Each year, traumatic brain injuries (TBI) contribute to a substantial number of deaths and cases of permanent disability. At least 1.7 million TBIs occur every year either as an isolated injury or along with other injuries. Car accidents, falls, being struck by objects, medical malpractice and other types of negligence are often the underlying cause, either from the forces of an accident, or from blood and oxygen being cut off from the brain. Today, more than 5 million Americans require long-term or permanent care as a consequence of suffering a traumatic brain injury.
TBI can be an invisible injury. A person can suffer a significant brain injury even though an MRI or CT scan imaging demonstrates normal results. A diagnosis of a brain injury is often made by a neuropsychologist, a specialist in brain injury who uses a battery of tests to reach a scientific diagnosis.
The medical classifications for TBI can be confusing and are often exploited and misrepresented by dishonest insurance companies. Some patients, for example, are diagnosed with mild traumatic brain injury, but mild is a medical classification and does not indicate the severity of the symptoms or impact on a person’s life. A person with a mild TBI can have severe challenges attempting to lead a normal life.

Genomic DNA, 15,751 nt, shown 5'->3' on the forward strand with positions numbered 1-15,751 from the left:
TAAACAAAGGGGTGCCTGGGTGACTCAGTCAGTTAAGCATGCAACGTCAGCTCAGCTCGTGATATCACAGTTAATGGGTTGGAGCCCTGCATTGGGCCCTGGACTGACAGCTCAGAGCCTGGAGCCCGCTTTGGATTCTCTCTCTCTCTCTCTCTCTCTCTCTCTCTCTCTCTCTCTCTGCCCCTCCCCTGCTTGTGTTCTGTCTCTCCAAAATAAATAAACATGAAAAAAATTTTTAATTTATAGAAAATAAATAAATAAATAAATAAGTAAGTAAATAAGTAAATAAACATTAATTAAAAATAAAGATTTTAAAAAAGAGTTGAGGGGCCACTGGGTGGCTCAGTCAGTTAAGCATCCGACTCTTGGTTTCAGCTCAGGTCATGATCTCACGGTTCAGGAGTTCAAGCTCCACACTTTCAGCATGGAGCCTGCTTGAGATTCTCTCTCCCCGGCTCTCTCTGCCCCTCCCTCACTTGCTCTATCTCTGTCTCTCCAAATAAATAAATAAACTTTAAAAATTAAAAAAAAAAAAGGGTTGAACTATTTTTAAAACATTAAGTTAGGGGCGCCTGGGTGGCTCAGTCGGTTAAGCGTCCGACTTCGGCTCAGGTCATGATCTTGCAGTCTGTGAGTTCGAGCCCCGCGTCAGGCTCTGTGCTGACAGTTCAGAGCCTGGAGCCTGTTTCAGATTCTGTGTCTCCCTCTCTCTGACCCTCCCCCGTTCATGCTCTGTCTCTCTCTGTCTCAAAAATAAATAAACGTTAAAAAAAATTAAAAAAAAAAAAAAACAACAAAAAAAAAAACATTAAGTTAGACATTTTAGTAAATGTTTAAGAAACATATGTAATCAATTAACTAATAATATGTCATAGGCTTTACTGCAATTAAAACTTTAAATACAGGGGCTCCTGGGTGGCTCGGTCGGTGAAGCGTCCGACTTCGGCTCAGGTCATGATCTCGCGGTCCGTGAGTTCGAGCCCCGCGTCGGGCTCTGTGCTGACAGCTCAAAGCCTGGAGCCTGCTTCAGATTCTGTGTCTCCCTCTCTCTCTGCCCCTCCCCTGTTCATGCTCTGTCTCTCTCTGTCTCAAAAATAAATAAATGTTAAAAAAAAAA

Symptoms that can result in a diagnosis of TBI include headaches, dizziness, nausea, sensory problems, sensitivity to light or sound, mood swings or fatigue.
The emotional and financial challenges of dealing with a brain injury can be immense. If a loved one has suffered a brain injury, our team of experienced brain injury lawyers may be able to help you. Our team of brain injury attorneys has decades of experience and training advocating for brain-injured patients. We can be reached for a free consultation by phone at 734-545-8421 or through our online contact form.
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